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Published: Friday, 4/26/2002

School levy in Sandusky draws critics

BY JENNIFER FEEHAN
BLADE STAFF WRITER

SANDUSKY - Voters in the Sandusky City School District are being asked May 7 to approve a 4.9-mill operating levy officials say is needed to stave off a $1.5 million deficit and a long list of budget cuts.

The levy would cost the owner of a $90,000 home about $135 a year.

If approved, the levy would generate about $2.2 million a year for a continuing period. Voters rejected an identical request in November by a slim 2,444-2,293 count.

Superintendent Rick Sulewski said the board hopes to convey to voters that the district has been improving and needs adequate funding to continue its climb.

“Four years ago, our district was identified by the state as a district in academic emergency,” Mr. Sulewski said. “We have rapidly come out of that and are now a district of continuous improvement. ... Our whole focus is we want to continue the progress so our students can continue to achieve at high levels.”

The levy request has opponents. A group called Citizens for Responsible Funding formed last month to campaign against the tax hike. “We're wasting taxpayers' funds,” said Leslie Hall, a parent and leader of the opposition group. “They don't have money for textbooks or desks, but they have money to continuously add administrative positions, and these new administrative positions range anywhere from $75,000 on up plus benefits.”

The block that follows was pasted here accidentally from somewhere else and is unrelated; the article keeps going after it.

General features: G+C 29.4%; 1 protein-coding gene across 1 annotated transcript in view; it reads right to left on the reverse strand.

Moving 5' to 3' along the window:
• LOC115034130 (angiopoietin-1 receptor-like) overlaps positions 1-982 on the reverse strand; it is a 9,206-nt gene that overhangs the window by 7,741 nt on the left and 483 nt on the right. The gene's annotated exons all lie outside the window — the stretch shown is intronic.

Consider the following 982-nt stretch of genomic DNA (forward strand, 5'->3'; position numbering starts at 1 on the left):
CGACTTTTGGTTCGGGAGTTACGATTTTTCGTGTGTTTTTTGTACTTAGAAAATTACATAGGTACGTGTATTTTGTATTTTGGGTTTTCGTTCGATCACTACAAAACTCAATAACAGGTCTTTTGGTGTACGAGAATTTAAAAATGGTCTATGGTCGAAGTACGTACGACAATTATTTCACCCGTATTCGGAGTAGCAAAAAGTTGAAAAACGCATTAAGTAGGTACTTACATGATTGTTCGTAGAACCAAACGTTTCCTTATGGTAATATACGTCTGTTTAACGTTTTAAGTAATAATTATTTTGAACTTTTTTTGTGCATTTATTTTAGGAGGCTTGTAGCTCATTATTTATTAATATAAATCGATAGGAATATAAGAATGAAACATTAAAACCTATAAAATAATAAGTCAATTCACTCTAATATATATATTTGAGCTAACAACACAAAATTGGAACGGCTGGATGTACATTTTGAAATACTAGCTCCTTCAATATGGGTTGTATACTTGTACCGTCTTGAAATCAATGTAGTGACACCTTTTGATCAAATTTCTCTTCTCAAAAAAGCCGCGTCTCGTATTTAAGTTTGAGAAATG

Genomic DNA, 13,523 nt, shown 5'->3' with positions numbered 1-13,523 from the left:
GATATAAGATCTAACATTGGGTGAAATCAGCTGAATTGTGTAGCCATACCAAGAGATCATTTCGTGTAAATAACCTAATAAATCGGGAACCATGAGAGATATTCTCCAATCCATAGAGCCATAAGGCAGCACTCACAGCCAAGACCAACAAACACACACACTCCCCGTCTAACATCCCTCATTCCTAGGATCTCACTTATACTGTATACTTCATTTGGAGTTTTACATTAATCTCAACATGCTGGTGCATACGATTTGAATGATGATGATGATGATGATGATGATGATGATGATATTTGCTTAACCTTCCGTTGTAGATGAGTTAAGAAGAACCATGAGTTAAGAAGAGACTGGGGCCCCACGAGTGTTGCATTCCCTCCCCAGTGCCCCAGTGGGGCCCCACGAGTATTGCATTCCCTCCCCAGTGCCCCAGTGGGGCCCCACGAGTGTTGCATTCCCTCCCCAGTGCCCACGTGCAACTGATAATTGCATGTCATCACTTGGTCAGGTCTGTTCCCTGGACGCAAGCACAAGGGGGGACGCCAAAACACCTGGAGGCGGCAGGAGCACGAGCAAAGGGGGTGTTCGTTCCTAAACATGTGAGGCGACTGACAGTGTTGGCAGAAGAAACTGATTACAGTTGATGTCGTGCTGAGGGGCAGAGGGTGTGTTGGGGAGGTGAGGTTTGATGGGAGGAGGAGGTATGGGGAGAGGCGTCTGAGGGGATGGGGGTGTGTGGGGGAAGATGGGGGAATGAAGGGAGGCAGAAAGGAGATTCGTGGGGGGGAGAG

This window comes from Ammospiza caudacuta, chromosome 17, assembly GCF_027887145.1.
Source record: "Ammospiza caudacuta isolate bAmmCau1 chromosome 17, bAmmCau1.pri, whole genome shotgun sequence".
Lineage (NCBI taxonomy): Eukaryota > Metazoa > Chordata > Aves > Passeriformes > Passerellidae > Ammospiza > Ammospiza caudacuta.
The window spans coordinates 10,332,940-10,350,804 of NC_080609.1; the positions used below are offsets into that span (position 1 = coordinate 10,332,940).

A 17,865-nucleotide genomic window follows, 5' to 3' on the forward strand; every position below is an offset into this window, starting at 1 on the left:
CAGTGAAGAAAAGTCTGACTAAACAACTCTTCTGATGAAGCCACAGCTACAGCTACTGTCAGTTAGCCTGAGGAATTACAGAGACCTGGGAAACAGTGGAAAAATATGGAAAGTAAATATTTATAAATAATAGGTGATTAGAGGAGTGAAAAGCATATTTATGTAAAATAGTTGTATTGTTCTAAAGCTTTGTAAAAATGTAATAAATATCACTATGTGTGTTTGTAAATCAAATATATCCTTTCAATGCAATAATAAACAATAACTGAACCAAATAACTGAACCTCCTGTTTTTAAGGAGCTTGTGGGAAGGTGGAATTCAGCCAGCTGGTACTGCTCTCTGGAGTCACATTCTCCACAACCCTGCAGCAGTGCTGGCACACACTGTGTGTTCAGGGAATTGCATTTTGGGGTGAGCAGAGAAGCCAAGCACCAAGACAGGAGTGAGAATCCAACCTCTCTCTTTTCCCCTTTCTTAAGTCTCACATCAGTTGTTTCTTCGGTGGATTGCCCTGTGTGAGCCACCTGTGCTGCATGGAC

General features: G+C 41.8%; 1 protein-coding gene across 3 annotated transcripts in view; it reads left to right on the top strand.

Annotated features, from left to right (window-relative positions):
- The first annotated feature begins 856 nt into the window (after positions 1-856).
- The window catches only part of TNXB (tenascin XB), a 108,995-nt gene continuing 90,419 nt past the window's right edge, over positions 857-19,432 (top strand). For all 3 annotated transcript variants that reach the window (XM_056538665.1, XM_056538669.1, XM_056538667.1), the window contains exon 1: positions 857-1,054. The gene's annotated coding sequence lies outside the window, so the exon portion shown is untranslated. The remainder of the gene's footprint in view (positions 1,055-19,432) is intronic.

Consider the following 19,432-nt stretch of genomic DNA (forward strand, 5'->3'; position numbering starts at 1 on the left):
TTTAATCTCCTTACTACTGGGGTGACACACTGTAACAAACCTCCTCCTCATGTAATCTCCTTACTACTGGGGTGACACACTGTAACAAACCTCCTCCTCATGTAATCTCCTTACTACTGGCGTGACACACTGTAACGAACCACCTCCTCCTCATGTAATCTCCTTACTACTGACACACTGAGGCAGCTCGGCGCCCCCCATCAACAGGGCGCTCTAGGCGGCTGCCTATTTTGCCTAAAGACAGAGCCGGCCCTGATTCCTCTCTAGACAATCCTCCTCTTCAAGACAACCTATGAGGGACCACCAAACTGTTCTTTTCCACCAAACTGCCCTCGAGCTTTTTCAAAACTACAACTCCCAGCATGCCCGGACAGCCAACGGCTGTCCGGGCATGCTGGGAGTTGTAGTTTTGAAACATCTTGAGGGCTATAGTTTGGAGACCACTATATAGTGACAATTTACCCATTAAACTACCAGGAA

Mr. Hall also criticized the district's practice of failing to seek multiple price quotes on purchases or services unless the transaction exceeds $25,000, which by law must be publicly bid.

And his group is annoyed by what he called “an ever-growing arrogance to parental involvement” in the schools.

“If parents approach the schools with a problem, they're basically seen as outcasts,” he said. “They are shunned. They're viewed as a problem instead of working together to solve the problems.”

Without the new tax dollars, Mr. Sulewski said the 4,300-student district will be looking at a deficit of $1.5 million next year and a $2.4 million the following year.

“We put a plan together that if this levy does not pass we have to trim our budget for next school year by about $1 million,” Mr. Sulewski said.

The cuts would be across the board, he said, including $601,000 in personnel, $300,000 in classroom supplies and textbooks, and about $104,000 in extracurricular activities. Six teachers, two administrators, a secretary, and three classroom aides would be eliminated under the plan, which was approved by the school board in February.

“If this levy doesn't pass, it doesn't mean we don't need the levy. It just means we have to balance the financial equation for next school year, but the need for revenue will continue,” Mr. Sulewski said.

He pointed out that it's been six years since the district received additional operating funds. Voters approved a 4.9-mill levy in 1996.

A mill is $1 of tax on each $1,000 of assessed property value.



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